Well-being is topic of perennial concern. It has been of significant interest to scholars across disciplines, culture, and time. But like morality, conceptions of well-being are deeply shaped and influenced by one’s particular social and cultural context. We ought to pursue, therefore, a cross-cultural understanding of well-being and moral psychology by taking seriously reflections from a variety of moral traditions.
This book develops a Confucian account of well-being, considering contemporary accounts of ethics and virtue in light of early Confucian thought and philosophy. Its distinctive approach lies in the integration of Confucian moral philosophy, contemporary empirical psychology, and contemporary philosophical accounts of well-being.
Richard Kim organizes the book around four main areas: the conception of virtues in early Confucianism and the way that they advance both individual and communal well-being; the role of Confucian ritual practices in familial and communal ties; the developmental structure of human life and its culmination in the achievement of sagehood; and the sense of joy that the early Confucians believed was central to the virtuous and happy life.
Table of Contents
1. Concept, Theory, and Framework
2. Confucian Moral Psychology and Well-Being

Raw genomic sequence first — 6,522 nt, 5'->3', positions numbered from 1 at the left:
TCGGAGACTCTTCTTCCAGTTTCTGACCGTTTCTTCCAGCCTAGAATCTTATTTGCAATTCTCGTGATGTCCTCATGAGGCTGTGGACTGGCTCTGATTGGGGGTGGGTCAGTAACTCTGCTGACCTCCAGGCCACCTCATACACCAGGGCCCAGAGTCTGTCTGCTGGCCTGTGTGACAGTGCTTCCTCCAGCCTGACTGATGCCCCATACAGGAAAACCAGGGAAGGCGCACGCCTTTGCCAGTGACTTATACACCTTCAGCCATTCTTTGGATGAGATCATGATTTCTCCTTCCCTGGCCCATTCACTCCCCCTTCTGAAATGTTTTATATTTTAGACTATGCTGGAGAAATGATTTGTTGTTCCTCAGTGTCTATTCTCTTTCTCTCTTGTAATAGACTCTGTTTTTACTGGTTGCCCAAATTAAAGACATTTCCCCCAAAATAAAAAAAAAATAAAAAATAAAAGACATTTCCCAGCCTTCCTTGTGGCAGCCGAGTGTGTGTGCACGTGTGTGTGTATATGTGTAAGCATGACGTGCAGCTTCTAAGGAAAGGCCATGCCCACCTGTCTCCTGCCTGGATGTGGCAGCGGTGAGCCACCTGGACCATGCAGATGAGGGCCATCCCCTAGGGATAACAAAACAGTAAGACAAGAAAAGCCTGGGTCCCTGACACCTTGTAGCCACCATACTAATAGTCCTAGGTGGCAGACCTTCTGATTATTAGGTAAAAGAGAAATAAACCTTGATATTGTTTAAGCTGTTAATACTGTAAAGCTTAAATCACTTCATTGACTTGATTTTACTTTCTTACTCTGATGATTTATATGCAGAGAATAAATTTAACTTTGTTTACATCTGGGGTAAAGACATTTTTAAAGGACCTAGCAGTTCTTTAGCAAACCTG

3. Confucian Virtue
4. Family and Well-Being
5. Joy and Equanimity: The Happy Sage
Richard Kim is Assistant Professor of Philosophy at Loyola University Chicago, USA.
"Richard Kim’s fascinating and engaging book brings the Confucian tradition into the Western philosophical discussion of well-being in a more sustained and thorough way than any treatment of which I’m aware. Revealing instructive similarities and differences between the traditions, and engaged with the scientific literature as well, this book is a major contribution to the contemporary philosophy of well-being." - Daniel Haybron, Saint Louis University, USA
"Richard Kim’s book offers a pithy introduction to how Confucianism contributes to thinking about the good life for us now. I came away convinced that there are universal features of well-being, and also that some things that make a life good depend on one’s stage in life, and the particulars of one’s culture. Well-written and extremely accessible." - Owen Flanagan, Duke University, USA. Author of 'The Geography of Morals: Varieties of Moral Possibility'
"At long last, we have a sophisticated and systematic account of early Confucian views on well-being and its relations to ethics. Kim's book is the best on these subjects. He offers a sympathetic and plausible exposition of early Confucianism and makes compelling arguments for an account of well-being that is holistic and developmental, and he paints a very appealing portrait of what he calls 'ethical equanimity', which is one of Confucianism's distinctive contributions to philosophical reflection on well-being and the good life." - Justin Tiwald, San Francisco State University, USA
"Richard Kim’s book is a superb introduction to the Confucian conception of human well-being embedded in the thought of Confucius, Mencius, and Xunzi. His advocacy of a Confucian approach to well-being, admirable for its clarity, is informed by his familiarity with the best scholarship on Confucianism, recent empirical research on moral development, and contemporary philosophical theories of prudential value." - Richard Kraut, Northwestern University, USA